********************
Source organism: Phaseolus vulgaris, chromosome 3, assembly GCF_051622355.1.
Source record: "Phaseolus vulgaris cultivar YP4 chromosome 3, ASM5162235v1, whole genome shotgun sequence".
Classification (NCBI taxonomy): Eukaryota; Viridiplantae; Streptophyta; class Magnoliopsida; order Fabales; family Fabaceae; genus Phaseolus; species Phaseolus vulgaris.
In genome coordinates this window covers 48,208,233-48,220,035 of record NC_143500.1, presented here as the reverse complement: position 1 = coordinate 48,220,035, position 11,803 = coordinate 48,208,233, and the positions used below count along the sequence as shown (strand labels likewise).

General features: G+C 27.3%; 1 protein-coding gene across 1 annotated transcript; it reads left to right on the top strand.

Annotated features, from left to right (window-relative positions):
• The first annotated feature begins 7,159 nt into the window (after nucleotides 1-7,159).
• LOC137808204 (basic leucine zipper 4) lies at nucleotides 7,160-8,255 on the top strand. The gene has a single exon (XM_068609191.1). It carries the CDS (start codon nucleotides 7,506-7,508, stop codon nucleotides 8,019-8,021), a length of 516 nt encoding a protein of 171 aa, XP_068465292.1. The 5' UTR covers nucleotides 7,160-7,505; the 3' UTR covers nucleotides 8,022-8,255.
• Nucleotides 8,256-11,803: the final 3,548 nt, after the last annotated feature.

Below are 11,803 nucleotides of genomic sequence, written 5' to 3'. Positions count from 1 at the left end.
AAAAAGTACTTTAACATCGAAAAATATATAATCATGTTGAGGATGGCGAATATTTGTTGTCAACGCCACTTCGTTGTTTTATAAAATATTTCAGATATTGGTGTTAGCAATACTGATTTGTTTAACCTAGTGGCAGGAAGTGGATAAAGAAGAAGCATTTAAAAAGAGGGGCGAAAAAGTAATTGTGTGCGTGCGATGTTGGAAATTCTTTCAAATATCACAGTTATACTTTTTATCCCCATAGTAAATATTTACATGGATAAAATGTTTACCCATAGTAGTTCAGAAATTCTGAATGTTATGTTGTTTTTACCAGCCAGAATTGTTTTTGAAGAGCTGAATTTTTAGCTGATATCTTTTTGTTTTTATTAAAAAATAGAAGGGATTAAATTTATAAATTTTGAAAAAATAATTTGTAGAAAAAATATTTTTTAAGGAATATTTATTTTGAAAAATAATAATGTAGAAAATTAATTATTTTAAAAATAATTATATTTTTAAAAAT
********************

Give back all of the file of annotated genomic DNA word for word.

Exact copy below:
Source organism: Phaseolus vulgaris, chromosome 3, assembly GCF_051622355.1.
Source record: "Phaseolus vulgaris cultivar YP4 chromosome 3, ASM5162235v1, whole genome shotgun sequence".
Classification (NCBI taxonomy): Eukaryota; Viridiplantae; Streptophyta; class Magnoliopsida; order Fabales; family Fabaceae; genus Phaseolus; species Phaseolus vulgaris.
In genome coordinates this window covers 48,208,233-48,220,035 of record NC_143500.1, presented here as the reverse complement: position 1 = coordinate 48,220,035, position 11,803 = coordinate 48,208,233, and the positions used below count along the sequence as shown (strand labels likewise).

General features: G+C 27.3%; 1 protein-coding gene across 1 annotated transcript; it reads left to right on the top strand.

Annotated features, from left to right (window-relative positions):
• The first annotated feature begins 7,159 nt into the window (after nucleotides 1-7,159).
• LOC137808204 (basic leucine zipper 4) lies at nucleotides 7,160-8,255 on the top strand. The gene has a single exon (XM_068609191.1). It carries the CDS (start codon nucleotides 7,506-7,508, stop codon nucleotides 8,019-8,021), a length of 516 nt encoding a protein of 171 aa, XP_068465292.1. The 5' UTR covers nucleotides 7,160-7,505; the 3' UTR covers nucleotides 8,022-8,255.
• Nucleotides 8,256-11,803: the final 3,548 nt, after the last annotated feature.

Below are 11,803 nucleotides of genomic sequence, written 5' to 3'. Positions count from 1 at the left end.
AAAAAGTACTTTAACATCGAAAAATATATAATCATGTTGAGGATGGCGAATATTTGTTGTCAACGCCACTTCGTTGTTTTATAAAATATTTCAGATATTGGTGTTAGCAATACTGATTTGTTTAACCTAGTGGCAGGAAGTGGATAAAGAAGAAGCATTTAAAAAGAGGGGCGAAAAAGTAATTGTGTGCGTGCGATGTTGGAAATTCTTTCAAATATCACAGTTATACTTTTTATCCCCATAGTAAATATTTACATGGATAAAATGTTTACCCATAGTAGTTCAGAAATTCTGAATGTTATGTTGTTTTTACCAGCCAGAATTGTTTTTGAAGAGCTGAATTTTTAGCTGATATCTTTTTGTTTTTATTAAAAAATAGAAGGGATTAAATTTATAAATTTTGAAAAAATAATTTGTAGAAAAAATATTTTTTAAGGAATATTTATTTTGAAAAATAATAATGTAGAAAATTAATTATTTTAAAAATAATTATATTTTTAAAAAT